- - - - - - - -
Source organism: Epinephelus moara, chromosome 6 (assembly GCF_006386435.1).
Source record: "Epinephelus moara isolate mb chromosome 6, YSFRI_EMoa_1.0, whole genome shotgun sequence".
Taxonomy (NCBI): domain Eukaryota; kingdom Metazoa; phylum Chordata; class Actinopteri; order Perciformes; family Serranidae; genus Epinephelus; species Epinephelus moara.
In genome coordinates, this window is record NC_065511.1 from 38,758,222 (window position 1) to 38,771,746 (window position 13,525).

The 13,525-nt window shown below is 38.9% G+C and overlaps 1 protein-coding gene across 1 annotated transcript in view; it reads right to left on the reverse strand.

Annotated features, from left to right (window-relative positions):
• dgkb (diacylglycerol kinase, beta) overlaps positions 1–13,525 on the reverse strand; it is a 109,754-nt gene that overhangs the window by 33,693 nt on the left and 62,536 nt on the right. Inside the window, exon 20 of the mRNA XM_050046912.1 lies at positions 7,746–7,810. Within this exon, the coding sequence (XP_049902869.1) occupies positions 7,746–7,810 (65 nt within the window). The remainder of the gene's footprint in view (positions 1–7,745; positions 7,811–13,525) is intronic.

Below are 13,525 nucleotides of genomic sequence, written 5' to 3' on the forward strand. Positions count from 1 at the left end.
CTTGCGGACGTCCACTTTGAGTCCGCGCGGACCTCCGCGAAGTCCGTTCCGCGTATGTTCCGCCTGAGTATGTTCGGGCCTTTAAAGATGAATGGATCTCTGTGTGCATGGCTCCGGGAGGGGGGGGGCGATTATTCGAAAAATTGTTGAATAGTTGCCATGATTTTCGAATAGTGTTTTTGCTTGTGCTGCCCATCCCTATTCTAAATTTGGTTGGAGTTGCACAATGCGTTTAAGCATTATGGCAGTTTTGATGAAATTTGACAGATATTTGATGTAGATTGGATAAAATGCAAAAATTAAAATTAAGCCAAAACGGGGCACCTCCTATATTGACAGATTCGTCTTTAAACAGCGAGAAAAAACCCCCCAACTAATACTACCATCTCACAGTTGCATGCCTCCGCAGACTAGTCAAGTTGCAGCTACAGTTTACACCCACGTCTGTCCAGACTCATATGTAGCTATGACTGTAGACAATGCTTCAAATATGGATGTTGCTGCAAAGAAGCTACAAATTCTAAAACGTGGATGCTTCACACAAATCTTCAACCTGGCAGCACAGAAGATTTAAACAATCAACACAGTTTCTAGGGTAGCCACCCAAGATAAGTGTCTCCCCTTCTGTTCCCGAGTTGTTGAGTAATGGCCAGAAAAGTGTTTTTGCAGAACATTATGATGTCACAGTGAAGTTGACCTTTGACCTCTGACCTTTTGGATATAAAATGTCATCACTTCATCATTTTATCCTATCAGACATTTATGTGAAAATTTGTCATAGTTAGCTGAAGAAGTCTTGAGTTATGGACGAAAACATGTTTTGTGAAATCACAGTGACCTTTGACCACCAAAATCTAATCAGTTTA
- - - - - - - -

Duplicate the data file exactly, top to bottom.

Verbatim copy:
Source organism: Epinephelus moara, chromosome 6 (assembly GCF_006386435.1).
Source record: "Epinephelus moara isolate mb chromosome 6, YSFRI_EMoa_1.0, whole genome shotgun sequence".
Taxonomy (NCBI): domain Eukaryota; kingdom Metazoa; phylum Chordata; class Actinopteri; order Perciformes; family Serranidae; genus Epinephelus; species Epinephelus moara.
In genome coordinates, this window is record NC_065511.1 from 38,758,222 (window position 1) to 38,771,746 (window position 13,525).

The 13,525-nt window shown below is 38.9% G+C and overlaps 1 protein-coding gene across 1 annotated transcript in view; it reads right to left on the reverse strand.

Annotated features, from left to right (window-relative positions):
• dgkb (diacylglycerol kinase, beta) overlaps positions 1–13,525 on the reverse strand; it is a 109,754-nt gene that overhangs the window by 33,693 nt on the left and 62,536 nt on the right. Inside the window, exon 20 of the mRNA XM_050046912.1 lies at positions 7,746–7,810. Within this exon, the coding sequence (XP_049902869.1) occupies positions 7,746–7,810 (65 nt within the window). The remainder of the gene's footprint in view (positions 1–7,745; positions 7,811–13,525) is intronic.

Below are 13,525 nucleotides of genomic sequence, written 5' to 3' on the forward strand. Positions count from 1 at the left end.
CTTGCGGACGTCCACTTTGAGTCCGCGCGGACCTCCGCGAAGTCCGTTCCGCGTATGTTCCGCCTGAGTATGTTCGGGCCTTTAAAGATGAATGGATCTCTGTGTGCATGGCTCCGGGAGGGGGGGGGCGATTATTCGAAAAATTGTTGAATAGTTGCCATGATTTTCGAATAGTGTTTTTGCTTGTGCTGCCCATCCCTATTCTAAATTTGGTTGGAGTTGCACAATGCGTTTAAGCATTATGGCAGTTTTGATGAAATTTGACAGATATTTGATGTAGATTGGATAAAATGCAAAAATTAAAATTAAGCCAAAACGGGGCACCTCCTATATTGACAGATTCGTCTTTAAACAGCGAGAAAAAACCCCCCAACTAATACTACCATCTCACAGTTGCATGCCTCCGCAGACTAGTCAAGTTGCAGCTACAGTTTACACCCACGTCTGTCCAGACTCATATGTAGCTATGACTGTAGACAATGCTTCAAATATGGATGTTGCTGCAAAGAAGCTACAAATTCTAAAACGTGGATGCTTCACACAAATCTTCAACCTGGCAGCACAGAAGATTTAAACAATCAACACAGTTTCTAGGGTAGCCACCCAAGATAAGTGTCTCCCCTTCTGTTCCCGAGTTGTTGAGTAATGGCCAGAAAAGTGTTTTTGCAGAACATTATGATGTCACAGTGAAGTTGACCTTTGACCTCTGACCTTTTGGATATAAAATGTCATCACTTCATCATTTTATCCTATCAGACATTTATGTGAAAATTTGTCATAGTTAGCTGAAGAAGTCTTGAGTTATGGACGAAAACATGTTTTGTGAAATCACAGTGACCTTTGACCACCAAAATCTAATCAGTTTA